Post submitted by Trevor Chandler, former HRC Associate Regional Field Director

With the Minnesota House scheduled to vote tomorrow on the marriage equality bill, followed soon after by the Senate and then signed by Governor Mark Dayton, it has been a homecoming of sorts for the HRC family who have poured talent, finances, and volunteers for years leading up to this moment.
From its founding in 1980 right here in Minnesota, the Human Rights Campaign has played a pivotal role in the state, helping to shape the debate around LGBT equality. Realizing early that Minnesota had the potential to be one of the emerging equality states HRC put boots on the ground to elect pro-equality Governor Mark Dayton as well as investing tens of thousands of dollars in the campaign and activating our thousands of members across the state through e-mail and in-kinded staff such as Regional Field Director Tony Wagner.
That commitment continued when HRC became a founding member of Minnesotans United for All Families, the coalition to defeat the anti-marriage amendment that would be the first ever campaign to successfully do so. HRC was the first national organization to hire local staff to serve at all levels of the campaign. HRC’s Leah Solo served as the Political Director for the Vote No effort helping to build a coalition of over 700 organizations and HRC also hired five organizers to work within Minnesotans United to reach all over Greater Minnesota. As Leah’s Deputy and now as Political Director for the effort to pass marriage equality I have been on the ground for over a year working to expand and maintain the coalition and provide strategic assistance to the campaign.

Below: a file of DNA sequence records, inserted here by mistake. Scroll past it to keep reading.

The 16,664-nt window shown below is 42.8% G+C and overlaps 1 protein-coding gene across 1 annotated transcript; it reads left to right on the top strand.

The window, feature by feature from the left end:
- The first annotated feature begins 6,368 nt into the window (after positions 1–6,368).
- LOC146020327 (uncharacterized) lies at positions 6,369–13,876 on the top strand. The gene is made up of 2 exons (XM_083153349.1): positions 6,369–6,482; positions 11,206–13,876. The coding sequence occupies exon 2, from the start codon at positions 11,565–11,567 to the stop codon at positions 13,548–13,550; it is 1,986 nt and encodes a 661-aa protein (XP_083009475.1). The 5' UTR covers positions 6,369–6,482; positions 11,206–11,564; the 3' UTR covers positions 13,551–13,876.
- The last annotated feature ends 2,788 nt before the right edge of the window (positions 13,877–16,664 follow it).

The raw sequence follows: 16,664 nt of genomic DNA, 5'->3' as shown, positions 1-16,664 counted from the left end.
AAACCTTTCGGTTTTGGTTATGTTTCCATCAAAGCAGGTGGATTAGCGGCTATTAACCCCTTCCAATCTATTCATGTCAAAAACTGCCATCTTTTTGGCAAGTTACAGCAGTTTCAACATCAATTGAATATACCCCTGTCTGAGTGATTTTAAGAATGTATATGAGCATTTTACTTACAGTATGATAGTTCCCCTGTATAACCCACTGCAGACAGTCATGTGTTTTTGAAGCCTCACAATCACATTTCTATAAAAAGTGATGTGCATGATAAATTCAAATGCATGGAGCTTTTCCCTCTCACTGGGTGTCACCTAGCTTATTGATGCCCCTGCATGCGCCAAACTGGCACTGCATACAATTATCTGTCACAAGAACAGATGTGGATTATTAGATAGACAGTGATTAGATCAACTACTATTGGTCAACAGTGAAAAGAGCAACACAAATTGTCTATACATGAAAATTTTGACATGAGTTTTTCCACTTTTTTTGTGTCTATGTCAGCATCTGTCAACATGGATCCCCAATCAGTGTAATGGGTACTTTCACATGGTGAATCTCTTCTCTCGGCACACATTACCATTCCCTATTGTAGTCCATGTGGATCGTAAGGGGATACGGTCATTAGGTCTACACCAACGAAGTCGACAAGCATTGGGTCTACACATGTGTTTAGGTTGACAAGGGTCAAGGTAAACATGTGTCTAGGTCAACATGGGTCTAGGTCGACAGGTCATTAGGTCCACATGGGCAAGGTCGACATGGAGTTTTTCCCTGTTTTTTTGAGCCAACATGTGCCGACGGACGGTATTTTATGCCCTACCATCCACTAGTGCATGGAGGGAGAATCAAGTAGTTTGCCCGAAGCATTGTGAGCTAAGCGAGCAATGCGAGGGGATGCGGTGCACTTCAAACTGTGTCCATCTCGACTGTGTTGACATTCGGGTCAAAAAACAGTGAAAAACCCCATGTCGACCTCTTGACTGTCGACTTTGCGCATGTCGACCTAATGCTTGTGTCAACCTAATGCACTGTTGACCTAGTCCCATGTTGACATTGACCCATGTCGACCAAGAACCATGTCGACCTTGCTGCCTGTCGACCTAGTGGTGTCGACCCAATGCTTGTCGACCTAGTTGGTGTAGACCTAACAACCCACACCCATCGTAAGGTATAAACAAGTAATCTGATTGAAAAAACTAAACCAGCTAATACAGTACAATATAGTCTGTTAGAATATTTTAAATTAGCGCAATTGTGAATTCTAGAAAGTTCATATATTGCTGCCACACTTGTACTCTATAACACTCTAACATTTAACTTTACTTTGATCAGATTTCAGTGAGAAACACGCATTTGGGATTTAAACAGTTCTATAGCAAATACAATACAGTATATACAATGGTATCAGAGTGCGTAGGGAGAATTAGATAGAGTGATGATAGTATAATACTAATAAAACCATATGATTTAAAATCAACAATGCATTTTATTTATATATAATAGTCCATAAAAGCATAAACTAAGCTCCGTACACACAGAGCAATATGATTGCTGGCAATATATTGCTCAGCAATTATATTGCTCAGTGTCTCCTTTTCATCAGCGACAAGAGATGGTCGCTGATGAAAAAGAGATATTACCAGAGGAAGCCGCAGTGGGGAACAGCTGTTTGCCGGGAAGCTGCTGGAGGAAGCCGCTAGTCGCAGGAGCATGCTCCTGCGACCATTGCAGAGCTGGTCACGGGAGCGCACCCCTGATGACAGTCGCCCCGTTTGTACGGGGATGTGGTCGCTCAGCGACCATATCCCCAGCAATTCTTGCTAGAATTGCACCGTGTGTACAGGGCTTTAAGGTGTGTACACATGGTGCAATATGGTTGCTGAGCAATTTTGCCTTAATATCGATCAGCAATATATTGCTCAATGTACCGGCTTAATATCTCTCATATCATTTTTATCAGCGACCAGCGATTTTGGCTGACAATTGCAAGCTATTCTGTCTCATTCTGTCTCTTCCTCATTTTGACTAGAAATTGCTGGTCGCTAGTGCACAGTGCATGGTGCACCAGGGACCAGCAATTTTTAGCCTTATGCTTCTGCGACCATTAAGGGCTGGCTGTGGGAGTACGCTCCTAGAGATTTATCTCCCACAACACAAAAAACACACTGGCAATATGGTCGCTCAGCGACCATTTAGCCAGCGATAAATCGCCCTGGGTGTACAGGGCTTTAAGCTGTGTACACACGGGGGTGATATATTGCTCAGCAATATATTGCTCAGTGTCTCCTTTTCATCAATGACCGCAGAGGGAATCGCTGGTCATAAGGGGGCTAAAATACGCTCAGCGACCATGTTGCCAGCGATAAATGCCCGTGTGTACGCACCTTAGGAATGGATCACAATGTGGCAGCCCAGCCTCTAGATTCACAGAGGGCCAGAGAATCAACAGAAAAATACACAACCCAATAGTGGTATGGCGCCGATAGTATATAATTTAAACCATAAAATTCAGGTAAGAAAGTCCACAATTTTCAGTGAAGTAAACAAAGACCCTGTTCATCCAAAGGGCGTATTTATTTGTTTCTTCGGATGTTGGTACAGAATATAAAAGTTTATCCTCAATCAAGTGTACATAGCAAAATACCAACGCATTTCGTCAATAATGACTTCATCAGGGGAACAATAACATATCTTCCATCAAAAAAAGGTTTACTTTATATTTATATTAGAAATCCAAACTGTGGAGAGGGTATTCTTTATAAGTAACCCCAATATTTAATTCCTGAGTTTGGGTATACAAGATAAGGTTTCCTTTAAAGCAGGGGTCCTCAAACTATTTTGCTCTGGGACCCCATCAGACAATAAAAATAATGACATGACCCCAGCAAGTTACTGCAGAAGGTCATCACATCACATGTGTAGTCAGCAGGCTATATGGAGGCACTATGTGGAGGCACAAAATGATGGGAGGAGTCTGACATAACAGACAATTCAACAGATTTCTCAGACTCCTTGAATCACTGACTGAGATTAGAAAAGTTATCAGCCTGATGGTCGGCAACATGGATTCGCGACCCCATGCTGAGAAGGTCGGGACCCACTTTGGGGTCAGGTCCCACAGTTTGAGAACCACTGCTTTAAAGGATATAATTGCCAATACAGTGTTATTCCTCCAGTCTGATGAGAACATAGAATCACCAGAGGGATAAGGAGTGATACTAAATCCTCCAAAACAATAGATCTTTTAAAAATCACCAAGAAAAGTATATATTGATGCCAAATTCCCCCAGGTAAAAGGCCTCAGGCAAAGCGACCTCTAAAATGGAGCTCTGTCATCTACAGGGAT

Now on the cusp of a major victory for marriage equality, it’s incredible to see how far we’ve come, and HRC has been there every step of the way. Though our work will not be done when this bill is signed into law, it is certainly a testament to the thousands of HRC members in the state, particularly the Twin Cities HRC Steering Committee, who have been the reason we are where we are today. Onward to history!

Filed under: Federal Advocacy, Community

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